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Schneier on Security- On the Dangers of Cryptocurrencies and the Uselessness of Blockchain

Earlier this month, I and others wrote a letter to Congress, basically saying that cryptocurrencies are an complete and total disaster, and urging them to regulate the space. Nothing in that letter is out of the ordinary, and is in line with what I wrote about blockchain in 2019. In response, Matthew Green has written—not really a rebuttal—but a “a general response to some of the more common spurious objections…people make to public blockchain systems.” In it, he makes several broad points:

  1. Yes, current proof-of-work blockchains like bitcoin are terrible for the environment. But there are other modes like proof-of-stake that are not.

Schneier on Security- On the Subversion of NIST by the NSA

Nadiya Kostyuk and Susan Landau wrote an interesting paper: “Dueling Over DUAL_EC_DRBG: The Consequences of Corrupting a Cryptographic Standardization Process“:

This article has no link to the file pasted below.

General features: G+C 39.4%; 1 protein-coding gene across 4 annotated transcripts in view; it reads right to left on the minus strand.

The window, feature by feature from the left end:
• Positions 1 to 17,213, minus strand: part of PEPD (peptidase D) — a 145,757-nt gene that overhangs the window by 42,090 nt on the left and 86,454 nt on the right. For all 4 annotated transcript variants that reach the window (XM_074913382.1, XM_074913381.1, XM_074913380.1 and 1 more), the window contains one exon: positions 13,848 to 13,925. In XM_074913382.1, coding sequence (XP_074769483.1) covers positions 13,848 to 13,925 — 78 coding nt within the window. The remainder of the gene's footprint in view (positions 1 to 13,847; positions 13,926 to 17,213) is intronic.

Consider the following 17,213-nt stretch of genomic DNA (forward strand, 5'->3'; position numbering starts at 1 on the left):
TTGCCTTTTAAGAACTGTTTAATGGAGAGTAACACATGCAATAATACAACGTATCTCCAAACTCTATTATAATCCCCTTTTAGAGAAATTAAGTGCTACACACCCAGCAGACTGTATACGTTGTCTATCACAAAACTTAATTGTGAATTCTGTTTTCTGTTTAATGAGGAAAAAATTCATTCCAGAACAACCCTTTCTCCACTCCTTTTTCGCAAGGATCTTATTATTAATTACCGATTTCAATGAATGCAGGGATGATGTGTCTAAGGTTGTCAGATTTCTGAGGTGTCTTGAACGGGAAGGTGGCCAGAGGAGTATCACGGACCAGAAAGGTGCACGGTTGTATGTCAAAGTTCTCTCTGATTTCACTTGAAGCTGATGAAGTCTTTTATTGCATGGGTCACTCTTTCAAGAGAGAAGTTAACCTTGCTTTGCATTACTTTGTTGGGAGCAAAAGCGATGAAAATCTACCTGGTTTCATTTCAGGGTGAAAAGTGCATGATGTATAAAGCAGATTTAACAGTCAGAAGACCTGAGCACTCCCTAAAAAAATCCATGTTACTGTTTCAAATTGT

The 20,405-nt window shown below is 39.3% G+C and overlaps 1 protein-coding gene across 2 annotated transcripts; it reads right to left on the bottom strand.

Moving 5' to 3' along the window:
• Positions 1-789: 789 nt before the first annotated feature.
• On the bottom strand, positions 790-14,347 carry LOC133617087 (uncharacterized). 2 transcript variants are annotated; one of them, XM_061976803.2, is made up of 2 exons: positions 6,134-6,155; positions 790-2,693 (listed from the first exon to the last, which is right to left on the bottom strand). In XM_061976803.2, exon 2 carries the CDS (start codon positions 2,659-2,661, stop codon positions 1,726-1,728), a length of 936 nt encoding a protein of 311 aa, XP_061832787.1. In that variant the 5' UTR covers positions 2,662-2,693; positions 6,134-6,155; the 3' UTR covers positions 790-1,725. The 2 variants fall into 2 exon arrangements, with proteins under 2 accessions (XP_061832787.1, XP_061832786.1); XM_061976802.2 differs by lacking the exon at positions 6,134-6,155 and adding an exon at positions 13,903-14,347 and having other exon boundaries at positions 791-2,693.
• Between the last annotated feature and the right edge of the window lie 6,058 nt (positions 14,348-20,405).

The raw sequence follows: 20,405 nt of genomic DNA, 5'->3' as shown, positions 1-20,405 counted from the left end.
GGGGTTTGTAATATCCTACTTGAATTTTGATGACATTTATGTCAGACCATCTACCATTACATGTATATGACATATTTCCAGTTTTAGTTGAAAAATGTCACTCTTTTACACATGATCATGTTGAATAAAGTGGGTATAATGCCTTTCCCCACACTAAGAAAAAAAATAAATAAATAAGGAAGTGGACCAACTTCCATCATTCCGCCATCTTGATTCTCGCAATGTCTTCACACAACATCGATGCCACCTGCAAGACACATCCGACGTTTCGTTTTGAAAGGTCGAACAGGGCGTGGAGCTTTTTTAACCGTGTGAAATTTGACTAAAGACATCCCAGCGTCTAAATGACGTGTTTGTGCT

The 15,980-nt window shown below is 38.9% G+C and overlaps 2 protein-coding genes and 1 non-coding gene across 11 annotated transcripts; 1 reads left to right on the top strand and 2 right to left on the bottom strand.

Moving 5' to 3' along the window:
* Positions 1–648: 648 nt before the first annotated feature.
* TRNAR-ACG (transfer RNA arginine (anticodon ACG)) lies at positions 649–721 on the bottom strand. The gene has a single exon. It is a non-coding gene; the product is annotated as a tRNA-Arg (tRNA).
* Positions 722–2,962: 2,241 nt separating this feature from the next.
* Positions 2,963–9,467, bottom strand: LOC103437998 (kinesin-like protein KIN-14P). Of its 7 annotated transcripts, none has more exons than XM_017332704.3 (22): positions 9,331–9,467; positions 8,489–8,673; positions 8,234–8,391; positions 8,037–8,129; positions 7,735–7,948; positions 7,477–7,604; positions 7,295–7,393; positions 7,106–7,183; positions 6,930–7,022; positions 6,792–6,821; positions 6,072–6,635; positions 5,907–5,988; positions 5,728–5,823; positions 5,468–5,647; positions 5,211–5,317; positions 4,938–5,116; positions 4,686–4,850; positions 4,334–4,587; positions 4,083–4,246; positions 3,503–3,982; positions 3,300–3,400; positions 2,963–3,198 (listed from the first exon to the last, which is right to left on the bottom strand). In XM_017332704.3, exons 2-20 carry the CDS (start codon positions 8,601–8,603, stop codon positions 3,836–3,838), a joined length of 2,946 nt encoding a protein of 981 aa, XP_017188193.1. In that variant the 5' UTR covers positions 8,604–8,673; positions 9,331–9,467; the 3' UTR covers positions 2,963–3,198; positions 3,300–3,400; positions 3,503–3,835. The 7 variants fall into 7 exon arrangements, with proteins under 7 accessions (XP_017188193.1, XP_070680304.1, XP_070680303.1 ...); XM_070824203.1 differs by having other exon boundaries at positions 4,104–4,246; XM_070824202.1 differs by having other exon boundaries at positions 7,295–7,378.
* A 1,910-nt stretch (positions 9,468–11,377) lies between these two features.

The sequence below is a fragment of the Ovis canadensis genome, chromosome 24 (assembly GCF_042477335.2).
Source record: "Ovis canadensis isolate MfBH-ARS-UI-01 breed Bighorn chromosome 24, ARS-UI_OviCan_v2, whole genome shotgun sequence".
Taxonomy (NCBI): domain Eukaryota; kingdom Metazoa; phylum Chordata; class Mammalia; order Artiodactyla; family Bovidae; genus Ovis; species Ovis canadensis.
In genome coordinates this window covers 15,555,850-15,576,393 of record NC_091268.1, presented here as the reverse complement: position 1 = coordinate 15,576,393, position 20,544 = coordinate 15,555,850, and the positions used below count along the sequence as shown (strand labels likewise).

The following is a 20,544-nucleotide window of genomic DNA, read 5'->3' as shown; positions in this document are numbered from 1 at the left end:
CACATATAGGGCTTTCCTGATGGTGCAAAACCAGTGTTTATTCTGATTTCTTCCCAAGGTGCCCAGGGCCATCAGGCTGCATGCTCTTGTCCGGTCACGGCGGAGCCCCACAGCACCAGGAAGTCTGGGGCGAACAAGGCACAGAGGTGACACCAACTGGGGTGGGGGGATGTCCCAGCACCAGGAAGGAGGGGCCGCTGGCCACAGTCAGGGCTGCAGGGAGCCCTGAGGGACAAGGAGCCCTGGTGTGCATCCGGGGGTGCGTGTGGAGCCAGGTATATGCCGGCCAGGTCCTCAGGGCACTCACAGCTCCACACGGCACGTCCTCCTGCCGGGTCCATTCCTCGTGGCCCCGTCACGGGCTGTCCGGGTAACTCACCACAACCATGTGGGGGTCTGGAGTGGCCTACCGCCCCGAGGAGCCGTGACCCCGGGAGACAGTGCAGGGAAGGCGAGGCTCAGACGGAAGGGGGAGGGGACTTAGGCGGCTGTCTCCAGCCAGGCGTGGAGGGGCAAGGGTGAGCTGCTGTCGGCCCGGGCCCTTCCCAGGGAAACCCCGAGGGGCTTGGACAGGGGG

Abstract: In recent decades, the U.S. National Institute of Standards and Technology (NIST), which develops cryptographic standards for non-national security agencies of the U.S. government, has emerged as the de facto international source for cryptographic standards. But in 2013, Edward Snowden disclosed that the National Security Agency had subverted the integrity of a NIST cryptographic standard­the Dual_EC_DRBG­enabling easy decryption of supposedly secured communications. This discovery reinforced the desire of some public and private entities to develop their own cryptographic standards instead of relying on a U.S. government process. Yet, a decade later, no credible alternative to NIST has emerged. NIST remains the only viable candidate for effectively developing internationally trusted cryptography standards…

Meet the Administrators of the RSOCKS Proxy Botnet

Authorities in the United States, Germany, the Netherlands and the U.K. last week said they dismantled the “RSOCKS” botnet, a collection of millions of hacked devices that were sold as “proxies” to cybercriminals looking for ways to route their malicious traffic through someone else’s computer. While the coordinated action did not name the Russian hackers allegedly behind RSOCKS, KrebsOnSecurity has identified its owner as a Russian man living abroad who also runs the world’s top Russian spamming forum.